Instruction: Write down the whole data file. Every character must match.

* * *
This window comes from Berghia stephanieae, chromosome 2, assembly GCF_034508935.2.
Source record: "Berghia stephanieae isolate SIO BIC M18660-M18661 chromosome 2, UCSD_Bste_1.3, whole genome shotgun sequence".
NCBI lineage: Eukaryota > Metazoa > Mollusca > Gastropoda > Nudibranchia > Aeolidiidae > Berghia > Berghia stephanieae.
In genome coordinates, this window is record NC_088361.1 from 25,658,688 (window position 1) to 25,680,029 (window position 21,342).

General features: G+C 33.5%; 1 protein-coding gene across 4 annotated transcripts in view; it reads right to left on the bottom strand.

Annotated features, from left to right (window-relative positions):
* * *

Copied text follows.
This window comes from Berghia stephanieae, chromosome 2, assembly GCF_034508935.2.
Source record: "Berghia stephanieae isolate SIO BIC M18660-M18661 chromosome 2, UCSD_Bste_1.3, whole genome shotgun sequence".
NCBI lineage: Eukaryota > Metazoa > Mollusca > Gastropoda > Nudibranchia > Aeolidiidae > Berghia > Berghia stephanieae.
In genome coordinates, this window is record NC_088361.1 from 25,658,688 (window position 1) to 25,680,029 (window position 21,342).

General features: G+C 33.5%; 1 protein-coding gene across 4 annotated transcripts in view; it reads right to left on the bottom strand.

Annotated features, from left to right (window-relative positions):